A group of scientists in the United States has denied the evidence of climate change since the 1970’s. Why? Because it challenged their political beliefs.
This is what Naomi Oreskes, an American historian of science at Harvard, concluded in the process of writing her book, “Merchants of Doubt.” Oreskes presented her findings March 19 at the 12th annual Life Sciences and Society Program symposium at MU themed “Confronting Climate Change.”
Her research found that politically conservative organizations funded scientists to spread disinformation to the media about climate science. Although companies like Exxon had found CO2 increasing in the atmosphere early on, they feared regulation of the fossil fuel industry, she said.
The first record of increasing CO2 in the atmosphere came from American scientist Charles David Keeling who began measuring CO2 concentration in the atmosphere in 1958. By 1961 he was able to show that CO2 levels in the atmosphere were steadily increasing, evidenced by what was later called the “Keeling Curve.” The National Science Foundation stopped funding his work in the early 1960’s, but the organization still published his data to warn the populace that the atmosphere was changing. At first, government paid attention to the research – even Lyndon B. Johnson was aware of the CO2 issue – but in 1965, the issue was put on the back burner. The Kennedy assassination, civil rights protests and the Vietnam War were more immediate issues to be addressed.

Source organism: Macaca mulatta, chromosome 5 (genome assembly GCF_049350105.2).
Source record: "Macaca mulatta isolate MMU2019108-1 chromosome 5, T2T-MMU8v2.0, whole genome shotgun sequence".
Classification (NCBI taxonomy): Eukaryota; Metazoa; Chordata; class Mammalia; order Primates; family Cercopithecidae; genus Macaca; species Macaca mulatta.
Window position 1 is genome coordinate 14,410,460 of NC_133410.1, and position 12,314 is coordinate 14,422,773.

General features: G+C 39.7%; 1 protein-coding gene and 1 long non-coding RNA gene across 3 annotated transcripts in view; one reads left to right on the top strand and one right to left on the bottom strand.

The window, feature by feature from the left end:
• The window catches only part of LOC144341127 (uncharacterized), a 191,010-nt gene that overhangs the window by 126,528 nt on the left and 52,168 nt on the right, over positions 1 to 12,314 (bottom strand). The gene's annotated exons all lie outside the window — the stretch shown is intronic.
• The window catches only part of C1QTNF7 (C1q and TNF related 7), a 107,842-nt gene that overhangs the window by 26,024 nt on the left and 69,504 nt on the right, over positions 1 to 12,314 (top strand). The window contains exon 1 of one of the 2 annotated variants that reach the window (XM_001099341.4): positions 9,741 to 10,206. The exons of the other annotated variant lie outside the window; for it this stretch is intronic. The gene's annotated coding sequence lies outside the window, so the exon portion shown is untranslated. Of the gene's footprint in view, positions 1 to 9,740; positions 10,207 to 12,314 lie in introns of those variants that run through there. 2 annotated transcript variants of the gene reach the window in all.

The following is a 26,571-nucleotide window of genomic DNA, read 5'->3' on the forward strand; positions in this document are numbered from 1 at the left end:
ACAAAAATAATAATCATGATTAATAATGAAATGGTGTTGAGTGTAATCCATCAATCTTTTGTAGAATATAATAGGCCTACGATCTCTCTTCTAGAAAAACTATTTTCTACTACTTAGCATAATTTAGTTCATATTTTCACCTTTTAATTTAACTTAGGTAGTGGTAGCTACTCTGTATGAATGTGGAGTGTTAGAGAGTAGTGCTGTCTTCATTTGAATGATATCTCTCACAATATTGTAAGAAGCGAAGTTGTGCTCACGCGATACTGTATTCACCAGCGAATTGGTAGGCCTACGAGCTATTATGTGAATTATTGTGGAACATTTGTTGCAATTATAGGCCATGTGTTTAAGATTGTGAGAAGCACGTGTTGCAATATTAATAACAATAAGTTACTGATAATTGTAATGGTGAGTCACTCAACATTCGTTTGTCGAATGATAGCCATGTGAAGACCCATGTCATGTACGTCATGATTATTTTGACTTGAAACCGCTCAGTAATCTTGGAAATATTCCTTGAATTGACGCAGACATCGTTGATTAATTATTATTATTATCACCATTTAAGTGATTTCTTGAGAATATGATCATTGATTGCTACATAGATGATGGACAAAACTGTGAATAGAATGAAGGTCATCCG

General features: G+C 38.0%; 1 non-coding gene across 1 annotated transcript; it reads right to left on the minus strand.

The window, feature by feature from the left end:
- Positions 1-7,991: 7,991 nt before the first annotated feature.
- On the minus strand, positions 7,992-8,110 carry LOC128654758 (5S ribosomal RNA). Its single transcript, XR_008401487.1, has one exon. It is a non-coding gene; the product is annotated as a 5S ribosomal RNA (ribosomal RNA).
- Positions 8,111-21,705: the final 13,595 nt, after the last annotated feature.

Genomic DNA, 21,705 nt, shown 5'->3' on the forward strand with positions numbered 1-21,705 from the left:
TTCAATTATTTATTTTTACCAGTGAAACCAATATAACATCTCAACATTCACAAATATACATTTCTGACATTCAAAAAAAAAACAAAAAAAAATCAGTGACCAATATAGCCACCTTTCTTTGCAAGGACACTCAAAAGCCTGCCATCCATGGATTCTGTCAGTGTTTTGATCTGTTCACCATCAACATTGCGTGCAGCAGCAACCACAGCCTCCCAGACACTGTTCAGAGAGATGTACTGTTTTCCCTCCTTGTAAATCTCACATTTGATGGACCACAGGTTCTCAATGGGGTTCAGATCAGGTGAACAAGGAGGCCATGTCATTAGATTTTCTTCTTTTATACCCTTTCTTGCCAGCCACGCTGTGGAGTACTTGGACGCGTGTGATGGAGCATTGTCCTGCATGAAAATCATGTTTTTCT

According to Oreskes’ research, Exxon did its own research into the changing climate in the 1970s. 1988 brought the first official evidence of a “human fingerprint” on the changing atmosphere, and by 1989 the company had created a lobbying group called the Global Climate Coalition to question human contribution to greenhouse gases. Though the campaign ended in 2002, the debate continued in the national media, which created a sense of false balance by quoting scientists paid by the fossil fuel industry.
Oreskes’ book compares the fossil fuel industry’s tactics to those of the tobacco industry in the 1950s and ‘60s. Think tanks funded by fossil fuel companies use clever tricks such as creating official-looking “summaries” of real scientific reports to distribute among journalists and members of congress who are none the wiser. Until Oreskes’ book, many of these actions went unrecognized.
Oreskes said that Exxon and other companies in the fossil fuel industry have cost the world years of climate action through their disinformation. If the public had understood the effects of greenhouse gases in the atmosphere earlier, the steps governments are now taking to address climate change could have happened decades ago.
Oreskes has a positive outlook on the future. She wants to frame the climate change discussion in a different way. She said that talking about the polar bears is not the way forward.
“We live in a house and we are burning down our house, so when we talk about saving the environment,” she said, “we are talking about saving ourselves.”